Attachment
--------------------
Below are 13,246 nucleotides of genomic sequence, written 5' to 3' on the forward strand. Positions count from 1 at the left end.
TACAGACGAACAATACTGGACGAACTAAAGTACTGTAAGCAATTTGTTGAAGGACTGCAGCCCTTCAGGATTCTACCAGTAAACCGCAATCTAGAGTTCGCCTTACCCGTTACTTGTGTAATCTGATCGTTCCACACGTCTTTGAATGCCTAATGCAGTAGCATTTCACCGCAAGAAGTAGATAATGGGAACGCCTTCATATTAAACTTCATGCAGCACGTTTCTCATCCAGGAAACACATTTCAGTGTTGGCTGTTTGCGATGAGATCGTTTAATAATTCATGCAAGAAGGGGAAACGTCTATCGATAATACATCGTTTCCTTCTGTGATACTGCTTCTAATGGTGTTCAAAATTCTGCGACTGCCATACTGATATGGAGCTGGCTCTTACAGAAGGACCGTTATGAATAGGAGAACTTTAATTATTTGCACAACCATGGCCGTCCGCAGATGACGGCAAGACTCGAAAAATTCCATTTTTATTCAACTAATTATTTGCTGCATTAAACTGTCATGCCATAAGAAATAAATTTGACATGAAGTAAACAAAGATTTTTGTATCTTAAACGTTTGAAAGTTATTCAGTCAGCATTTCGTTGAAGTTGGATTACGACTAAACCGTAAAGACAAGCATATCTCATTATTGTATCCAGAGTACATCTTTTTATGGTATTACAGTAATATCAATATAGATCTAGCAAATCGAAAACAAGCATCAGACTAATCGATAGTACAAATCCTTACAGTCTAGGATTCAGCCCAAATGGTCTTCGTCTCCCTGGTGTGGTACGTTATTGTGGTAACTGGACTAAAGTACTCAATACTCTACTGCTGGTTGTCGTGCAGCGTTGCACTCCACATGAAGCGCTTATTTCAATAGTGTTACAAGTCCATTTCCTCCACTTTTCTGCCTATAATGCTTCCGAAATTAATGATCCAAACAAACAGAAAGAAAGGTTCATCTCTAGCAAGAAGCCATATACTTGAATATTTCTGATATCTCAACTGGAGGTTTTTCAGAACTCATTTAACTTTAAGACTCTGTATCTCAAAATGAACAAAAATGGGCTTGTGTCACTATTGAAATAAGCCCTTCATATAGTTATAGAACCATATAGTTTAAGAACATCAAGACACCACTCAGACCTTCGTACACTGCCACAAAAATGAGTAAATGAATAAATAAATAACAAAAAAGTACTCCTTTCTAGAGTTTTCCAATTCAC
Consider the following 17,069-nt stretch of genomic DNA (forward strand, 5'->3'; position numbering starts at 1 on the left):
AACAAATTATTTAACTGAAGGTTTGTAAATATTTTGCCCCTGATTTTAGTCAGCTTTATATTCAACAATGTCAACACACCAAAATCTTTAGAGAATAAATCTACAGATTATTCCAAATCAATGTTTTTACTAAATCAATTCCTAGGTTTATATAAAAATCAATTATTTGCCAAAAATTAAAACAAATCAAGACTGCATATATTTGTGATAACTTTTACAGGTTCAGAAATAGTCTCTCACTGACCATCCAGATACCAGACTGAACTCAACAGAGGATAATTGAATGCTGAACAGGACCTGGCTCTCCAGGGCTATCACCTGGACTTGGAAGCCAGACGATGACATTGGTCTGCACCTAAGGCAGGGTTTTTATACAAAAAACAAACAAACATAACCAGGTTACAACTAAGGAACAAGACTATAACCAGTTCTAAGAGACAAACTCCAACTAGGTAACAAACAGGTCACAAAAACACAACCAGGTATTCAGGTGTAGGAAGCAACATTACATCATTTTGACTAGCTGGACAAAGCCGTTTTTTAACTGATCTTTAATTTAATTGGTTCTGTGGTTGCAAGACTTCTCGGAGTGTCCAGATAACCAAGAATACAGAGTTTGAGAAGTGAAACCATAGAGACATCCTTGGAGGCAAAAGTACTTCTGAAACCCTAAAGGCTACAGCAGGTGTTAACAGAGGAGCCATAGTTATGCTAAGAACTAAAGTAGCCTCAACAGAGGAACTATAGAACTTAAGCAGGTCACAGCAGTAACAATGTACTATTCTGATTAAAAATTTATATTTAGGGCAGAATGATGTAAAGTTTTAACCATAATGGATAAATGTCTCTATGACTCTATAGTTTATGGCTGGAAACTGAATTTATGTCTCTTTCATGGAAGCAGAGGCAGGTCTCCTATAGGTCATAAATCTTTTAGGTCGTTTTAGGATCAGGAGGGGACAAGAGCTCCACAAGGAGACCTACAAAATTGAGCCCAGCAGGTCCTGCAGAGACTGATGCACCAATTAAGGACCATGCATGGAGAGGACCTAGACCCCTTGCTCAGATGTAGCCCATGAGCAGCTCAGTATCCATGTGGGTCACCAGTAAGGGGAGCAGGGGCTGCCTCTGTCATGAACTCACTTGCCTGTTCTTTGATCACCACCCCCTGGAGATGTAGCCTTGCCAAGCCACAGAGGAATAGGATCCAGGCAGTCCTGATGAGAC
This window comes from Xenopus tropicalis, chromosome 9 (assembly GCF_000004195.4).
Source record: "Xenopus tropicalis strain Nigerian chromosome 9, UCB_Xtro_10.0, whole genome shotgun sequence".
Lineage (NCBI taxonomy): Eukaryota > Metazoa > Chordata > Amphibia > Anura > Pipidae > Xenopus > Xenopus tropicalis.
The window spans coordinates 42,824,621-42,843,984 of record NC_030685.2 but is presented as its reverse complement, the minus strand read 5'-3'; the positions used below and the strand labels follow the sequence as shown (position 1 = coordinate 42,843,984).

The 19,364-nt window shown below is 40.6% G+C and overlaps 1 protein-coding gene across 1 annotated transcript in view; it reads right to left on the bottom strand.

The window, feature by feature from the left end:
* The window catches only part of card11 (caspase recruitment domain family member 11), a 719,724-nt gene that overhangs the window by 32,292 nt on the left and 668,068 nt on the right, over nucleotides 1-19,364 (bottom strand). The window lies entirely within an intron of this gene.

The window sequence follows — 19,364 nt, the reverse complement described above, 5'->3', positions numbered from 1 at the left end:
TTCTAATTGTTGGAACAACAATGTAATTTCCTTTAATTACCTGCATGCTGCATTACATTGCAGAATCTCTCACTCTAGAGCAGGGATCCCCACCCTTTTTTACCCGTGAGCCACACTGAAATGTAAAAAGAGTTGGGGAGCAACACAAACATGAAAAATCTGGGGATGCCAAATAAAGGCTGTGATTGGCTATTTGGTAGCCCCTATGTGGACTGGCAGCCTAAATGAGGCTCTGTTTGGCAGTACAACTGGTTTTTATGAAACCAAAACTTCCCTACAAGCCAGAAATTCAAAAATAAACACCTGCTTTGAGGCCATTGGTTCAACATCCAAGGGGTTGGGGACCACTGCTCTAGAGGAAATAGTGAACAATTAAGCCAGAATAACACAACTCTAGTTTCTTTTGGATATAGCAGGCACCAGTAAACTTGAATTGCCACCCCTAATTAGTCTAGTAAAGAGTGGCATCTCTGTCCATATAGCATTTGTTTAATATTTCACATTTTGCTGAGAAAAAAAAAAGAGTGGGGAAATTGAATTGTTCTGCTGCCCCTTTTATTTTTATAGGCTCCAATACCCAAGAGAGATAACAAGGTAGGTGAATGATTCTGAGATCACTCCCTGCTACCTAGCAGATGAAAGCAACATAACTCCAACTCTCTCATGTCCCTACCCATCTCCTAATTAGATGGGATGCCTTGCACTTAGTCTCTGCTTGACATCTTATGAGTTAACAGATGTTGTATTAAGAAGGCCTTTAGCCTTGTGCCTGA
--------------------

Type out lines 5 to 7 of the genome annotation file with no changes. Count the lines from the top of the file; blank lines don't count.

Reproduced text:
This window comes from Xenopus tropicalis, chromosome 9 (assembly GCF_000004195.4).
Source record: "Xenopus tropicalis strain Nigerian chromosome 9, UCB_Xtro_10.0, whole genome shotgun sequence".
Lineage (NCBI taxonomy): Eukaryota > Metazoa > Chordata > Amphibia > Anura > Pipidae > Xenopus > Xenopus tropicalis.